Today, we are announcing the release of OnTime 11.1. Even though this is a .1 release, it contains some of the most important and useful enhancements that we’ve ever added to OnTime. The top new features are:
The best way to discuss the new Subitems feature in OnTime 11.1 is using an example. And what better example than showing you what the “Subitems” feature itself looked like in the OnTime instance our own dev team uses:
In the screenshot above, you can see the “Subitems” parent feature. Below it, indented and marked using a subitem icon, there are 7 subitems listed. These are the subitems that the OnTime team added after they had the ability to add subitems in OnTime. What’s great about subitems is that it lets you easily break down larger features into a number of smaller items, each with its own status, workflow, assignee and work remaining. The parent item consolidates the data, showing the total amount of work done and remaining.
Subitems make managing large features much, much simpler. You can track them as individual units by collapsing all the subitems, or you can expose all the details and still have roll-up information. Once you start using this feature, you’ll wonder how you ever got along without it. Our own teams now heavily rely on Subitems as part of the day-to-day development of OnTime. Even our marketing team uses subitems heavily breaking down larger tasks (such as “Update axosoft.com web site for OnTime 11.1 launch”) into a number of smaller items assigned to different team members.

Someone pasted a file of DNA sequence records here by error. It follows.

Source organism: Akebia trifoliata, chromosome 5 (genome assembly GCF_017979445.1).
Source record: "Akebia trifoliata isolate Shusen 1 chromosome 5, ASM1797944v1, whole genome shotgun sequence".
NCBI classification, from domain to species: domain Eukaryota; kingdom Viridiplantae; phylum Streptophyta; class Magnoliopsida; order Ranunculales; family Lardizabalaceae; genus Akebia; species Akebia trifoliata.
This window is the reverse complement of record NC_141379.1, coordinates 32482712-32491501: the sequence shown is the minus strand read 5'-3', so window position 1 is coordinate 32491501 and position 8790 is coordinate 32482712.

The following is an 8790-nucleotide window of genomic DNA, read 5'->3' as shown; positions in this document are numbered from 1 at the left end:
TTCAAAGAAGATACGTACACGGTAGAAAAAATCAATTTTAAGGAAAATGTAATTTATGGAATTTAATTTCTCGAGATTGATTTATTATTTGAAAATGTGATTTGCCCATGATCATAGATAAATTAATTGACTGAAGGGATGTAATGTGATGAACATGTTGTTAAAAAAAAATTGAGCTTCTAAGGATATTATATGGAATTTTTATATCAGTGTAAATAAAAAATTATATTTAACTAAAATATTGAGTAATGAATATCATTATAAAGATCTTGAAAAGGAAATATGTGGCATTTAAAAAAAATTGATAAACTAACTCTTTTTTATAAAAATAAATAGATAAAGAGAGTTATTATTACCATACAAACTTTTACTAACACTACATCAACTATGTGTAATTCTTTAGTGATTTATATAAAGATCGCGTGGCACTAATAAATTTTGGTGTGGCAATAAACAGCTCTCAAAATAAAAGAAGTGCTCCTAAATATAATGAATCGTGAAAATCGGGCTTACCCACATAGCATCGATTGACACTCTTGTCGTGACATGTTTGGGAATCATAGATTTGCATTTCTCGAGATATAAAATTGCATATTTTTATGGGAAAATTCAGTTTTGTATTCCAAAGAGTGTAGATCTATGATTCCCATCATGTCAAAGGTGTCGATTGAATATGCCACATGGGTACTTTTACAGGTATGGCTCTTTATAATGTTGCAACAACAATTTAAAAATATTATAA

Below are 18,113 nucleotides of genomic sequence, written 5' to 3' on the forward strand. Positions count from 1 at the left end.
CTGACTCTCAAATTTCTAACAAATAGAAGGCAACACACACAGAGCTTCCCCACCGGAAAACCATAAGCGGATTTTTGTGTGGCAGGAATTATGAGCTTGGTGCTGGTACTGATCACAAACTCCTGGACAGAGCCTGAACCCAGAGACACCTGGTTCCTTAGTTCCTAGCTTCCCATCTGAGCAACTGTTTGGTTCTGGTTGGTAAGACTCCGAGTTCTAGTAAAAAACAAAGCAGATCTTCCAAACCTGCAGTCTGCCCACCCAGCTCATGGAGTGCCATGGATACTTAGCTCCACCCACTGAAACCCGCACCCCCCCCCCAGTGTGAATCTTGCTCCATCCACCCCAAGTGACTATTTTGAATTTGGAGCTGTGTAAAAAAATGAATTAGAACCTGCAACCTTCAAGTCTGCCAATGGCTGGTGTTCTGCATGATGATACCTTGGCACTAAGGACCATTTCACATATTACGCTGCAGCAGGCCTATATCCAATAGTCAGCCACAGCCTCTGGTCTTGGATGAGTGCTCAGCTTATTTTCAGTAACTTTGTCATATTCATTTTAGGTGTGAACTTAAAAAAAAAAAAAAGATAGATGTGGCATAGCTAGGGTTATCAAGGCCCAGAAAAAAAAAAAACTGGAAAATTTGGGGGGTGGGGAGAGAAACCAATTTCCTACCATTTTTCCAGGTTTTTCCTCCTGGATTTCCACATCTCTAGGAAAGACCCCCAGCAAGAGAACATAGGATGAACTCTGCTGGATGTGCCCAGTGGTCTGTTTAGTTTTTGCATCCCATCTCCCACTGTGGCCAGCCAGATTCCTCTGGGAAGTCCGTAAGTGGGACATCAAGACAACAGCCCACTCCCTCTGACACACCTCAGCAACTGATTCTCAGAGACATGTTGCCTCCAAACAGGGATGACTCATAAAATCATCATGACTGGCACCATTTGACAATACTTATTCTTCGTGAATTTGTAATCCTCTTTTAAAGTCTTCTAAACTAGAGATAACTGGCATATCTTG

Over the past couple of years, as distributed version control systems (DVCS) such as Git have gained popularity, one particular “Git-in-the-cloud” provider has emerged as the leader: GitHub. When you use GitHub, you immediately realize why: they’ve done an amazing job of simplifying Git. They’re now hosting millions of repositories. Git is the new standard for DVCS systems and GitHub is the new standard of hosting Git in the cloud.
But one area that isn’t a GitHub core strength, is tracking defects and features for software development teams or managing their products from inception to completion. Fortunately, the GitHub folks were smart enough to build integration hooks, which means Axosoft can provide you with seamless integration between GitHub and OnTime.
To set up the integration, you start by going to the OnTime System Options in the GitHub Integration section. There, you will see a screen that looks like this:
Once you enable the GitHub integration, the OnTime APIs that allow for GitHub and OnTime to talk to each other will start to work. The API key, which should be kept secure, will be needed for the API calls. This API key will need to be provided to GitHub in GitHub’s service hooks section (where you’ll need to find the OnTime service hook):